Fig. 1 - scrambler/descrambler schematic
As example, the schematic in Figure 2 shows a  x^8+x^5+x+1 scrambler (for simplicity the connections between the registers are not indicated).

Fig. 2 - x^8 + x^5 +x + 1 scrambler

That said, removing the scrambler from a demodulated stream (if scrambled), offers some more chances to understand the original data format and allows to take a step forward in signals analysis. That's why I coded some functions in LUA to study the operation of scramblers and the examples I post here refer to the scrambler described by the plynomial x^10+x+1 and depicted in Figure 3

Fig. 3 - x^10+x+1 scrambler

A good way to observe the "randomizer" effect of a scrambler is to use an input bitstream composed of all 1s, the operation of the x^10+x+1 scrambler is illustrated in Figure 4. The function I wrote also prints out the scrambler and descrambler tables which report at each step (clock) the values of the input and output bits and the internal state of the registers.

Fig. 4
The scrambled stream just appears as a random sequence of 1s and 0s: this means that what looks like a ciphertext could actually be a scrambled plain text. It's interesting to note the first ten bits of the scrambled stream: in this case the first "1" takes ten clock cycles to pass through the descrambler and reach the last register, during this time the last register output remains to zero therefore the two XORs in the feedback path produce the sequence "1010101010".
The initial part of the descrambler table is shown in Figure 5.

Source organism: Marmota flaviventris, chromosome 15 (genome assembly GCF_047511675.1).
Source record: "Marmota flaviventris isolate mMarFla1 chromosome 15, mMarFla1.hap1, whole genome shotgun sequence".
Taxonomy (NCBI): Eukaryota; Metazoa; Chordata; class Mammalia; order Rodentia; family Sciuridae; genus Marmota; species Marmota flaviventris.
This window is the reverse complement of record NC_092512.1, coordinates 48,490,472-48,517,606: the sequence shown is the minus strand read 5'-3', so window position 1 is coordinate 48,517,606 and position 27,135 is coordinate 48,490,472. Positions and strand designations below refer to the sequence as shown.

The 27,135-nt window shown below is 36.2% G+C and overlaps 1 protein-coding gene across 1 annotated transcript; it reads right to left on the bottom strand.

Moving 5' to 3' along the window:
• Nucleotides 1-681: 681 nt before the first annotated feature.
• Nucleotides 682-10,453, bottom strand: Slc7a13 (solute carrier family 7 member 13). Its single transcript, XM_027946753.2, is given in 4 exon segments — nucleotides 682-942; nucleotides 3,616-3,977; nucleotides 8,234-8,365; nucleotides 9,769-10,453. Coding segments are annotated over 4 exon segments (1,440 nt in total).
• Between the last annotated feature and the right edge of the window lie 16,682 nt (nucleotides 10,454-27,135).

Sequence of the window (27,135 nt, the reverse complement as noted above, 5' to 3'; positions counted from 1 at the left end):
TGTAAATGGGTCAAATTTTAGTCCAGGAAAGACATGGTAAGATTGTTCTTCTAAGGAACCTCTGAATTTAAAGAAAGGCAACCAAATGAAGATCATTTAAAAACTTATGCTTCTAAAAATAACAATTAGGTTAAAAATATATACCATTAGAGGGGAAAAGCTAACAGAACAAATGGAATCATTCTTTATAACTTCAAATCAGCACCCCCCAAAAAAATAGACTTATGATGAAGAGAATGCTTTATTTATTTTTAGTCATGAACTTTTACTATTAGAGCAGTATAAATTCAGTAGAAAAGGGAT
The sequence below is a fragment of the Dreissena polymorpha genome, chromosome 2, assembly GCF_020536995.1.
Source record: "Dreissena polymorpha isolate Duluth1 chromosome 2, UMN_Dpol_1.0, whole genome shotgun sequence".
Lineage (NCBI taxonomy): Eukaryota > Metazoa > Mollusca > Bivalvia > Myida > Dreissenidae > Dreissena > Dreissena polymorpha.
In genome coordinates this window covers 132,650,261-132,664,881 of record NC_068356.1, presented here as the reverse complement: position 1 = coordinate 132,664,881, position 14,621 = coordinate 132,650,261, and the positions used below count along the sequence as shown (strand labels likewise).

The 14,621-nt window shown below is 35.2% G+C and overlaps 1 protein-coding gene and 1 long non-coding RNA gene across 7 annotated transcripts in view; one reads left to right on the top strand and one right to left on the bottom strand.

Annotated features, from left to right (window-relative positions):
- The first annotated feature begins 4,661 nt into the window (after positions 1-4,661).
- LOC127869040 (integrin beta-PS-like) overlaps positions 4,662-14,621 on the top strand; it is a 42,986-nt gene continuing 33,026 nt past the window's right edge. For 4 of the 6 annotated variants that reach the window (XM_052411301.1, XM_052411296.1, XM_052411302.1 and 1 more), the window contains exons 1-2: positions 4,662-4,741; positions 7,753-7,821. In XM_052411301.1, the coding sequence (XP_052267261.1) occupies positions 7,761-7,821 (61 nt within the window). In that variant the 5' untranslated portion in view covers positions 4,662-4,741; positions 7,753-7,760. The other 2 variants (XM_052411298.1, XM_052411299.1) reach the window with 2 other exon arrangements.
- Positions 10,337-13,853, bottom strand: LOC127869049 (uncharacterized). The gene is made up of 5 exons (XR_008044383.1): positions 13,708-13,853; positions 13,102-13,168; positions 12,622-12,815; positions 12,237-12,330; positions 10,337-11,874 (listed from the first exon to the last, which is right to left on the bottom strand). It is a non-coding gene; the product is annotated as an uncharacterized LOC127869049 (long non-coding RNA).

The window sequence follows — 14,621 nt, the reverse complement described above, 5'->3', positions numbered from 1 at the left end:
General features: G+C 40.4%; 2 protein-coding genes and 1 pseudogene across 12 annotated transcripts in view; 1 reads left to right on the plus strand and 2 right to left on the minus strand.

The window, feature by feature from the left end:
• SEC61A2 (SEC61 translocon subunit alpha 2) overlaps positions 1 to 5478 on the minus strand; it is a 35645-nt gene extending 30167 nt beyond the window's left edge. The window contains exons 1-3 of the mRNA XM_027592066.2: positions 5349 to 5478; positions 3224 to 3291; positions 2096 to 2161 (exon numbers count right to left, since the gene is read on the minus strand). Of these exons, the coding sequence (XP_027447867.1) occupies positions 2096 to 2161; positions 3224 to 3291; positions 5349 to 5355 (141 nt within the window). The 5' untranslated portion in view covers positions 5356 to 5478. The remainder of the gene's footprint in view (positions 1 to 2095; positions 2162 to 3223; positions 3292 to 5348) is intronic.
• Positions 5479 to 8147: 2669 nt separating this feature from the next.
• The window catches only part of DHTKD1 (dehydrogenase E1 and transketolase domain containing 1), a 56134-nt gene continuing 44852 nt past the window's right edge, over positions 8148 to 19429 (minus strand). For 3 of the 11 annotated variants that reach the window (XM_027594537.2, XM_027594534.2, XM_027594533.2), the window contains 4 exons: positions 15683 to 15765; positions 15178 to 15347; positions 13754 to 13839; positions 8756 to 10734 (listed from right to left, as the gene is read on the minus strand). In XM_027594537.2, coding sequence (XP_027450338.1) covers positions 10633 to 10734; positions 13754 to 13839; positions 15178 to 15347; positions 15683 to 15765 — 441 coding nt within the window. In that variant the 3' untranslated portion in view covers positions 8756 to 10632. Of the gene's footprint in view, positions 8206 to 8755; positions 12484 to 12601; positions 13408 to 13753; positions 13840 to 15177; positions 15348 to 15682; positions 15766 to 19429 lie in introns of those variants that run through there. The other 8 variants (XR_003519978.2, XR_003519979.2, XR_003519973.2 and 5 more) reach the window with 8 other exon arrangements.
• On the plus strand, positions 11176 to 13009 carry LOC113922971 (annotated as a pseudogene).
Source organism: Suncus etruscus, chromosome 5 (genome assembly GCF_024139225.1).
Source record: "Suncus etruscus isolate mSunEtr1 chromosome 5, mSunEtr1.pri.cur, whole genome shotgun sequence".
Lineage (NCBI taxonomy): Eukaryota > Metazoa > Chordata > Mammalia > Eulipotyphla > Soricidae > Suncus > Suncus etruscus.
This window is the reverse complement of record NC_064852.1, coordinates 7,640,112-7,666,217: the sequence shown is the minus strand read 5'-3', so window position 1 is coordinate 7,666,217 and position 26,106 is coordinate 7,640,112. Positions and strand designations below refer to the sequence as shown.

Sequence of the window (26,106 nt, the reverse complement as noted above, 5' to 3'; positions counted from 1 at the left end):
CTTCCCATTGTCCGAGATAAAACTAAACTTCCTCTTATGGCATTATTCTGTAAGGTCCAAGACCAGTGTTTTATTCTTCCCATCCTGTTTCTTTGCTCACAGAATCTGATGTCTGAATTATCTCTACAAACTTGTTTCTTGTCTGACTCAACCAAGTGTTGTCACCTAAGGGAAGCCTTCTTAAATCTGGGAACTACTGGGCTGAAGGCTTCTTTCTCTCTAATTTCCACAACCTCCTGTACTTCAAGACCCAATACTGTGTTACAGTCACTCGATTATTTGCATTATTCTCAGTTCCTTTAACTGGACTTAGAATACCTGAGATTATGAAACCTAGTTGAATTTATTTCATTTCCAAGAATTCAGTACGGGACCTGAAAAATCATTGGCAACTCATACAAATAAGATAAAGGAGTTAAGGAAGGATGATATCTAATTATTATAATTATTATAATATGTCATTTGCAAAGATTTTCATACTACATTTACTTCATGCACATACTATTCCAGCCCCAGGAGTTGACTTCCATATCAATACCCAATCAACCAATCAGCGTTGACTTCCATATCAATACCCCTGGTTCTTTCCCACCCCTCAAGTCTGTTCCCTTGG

Fig. 5

An example with a ASCII text stream is shown in figures 6,7

Figure 8 shows the first thirty steps of the scrambler and descrambler tables, note that the two set of registers assume the same states.

Another example of the use of  the x^10+x+1 descrambler can be observed in radioscanner forum: here a GFSK transmission has preamble and data blocks wich are scrambled using two different polynomials (x^10+x+1 and x^11+x^9+1).

Fig. 9
Removing the tap from the first register the scrambler x^10+1 is obtained: the feedback simply consists of the modulo-2 add between the input bit and the output bit. Notice how the first 10 bits of the scrambled stream follow those of the input stream: this happens because during the first 10 clocks the output remains at zero and is XORed with the input.

Fig. 10 - x^10+1 scrambler
Fig. 11

Quoting wikipedia "a scrambler has nothing to do with encrypting as its intent is not to render the message unintelligible", anyway scramblers are also used in the stream ciphers: in this case the initial states of the registers are actually the secret keys.

[1] https://en.wikipedia.org/wiki/Scrambler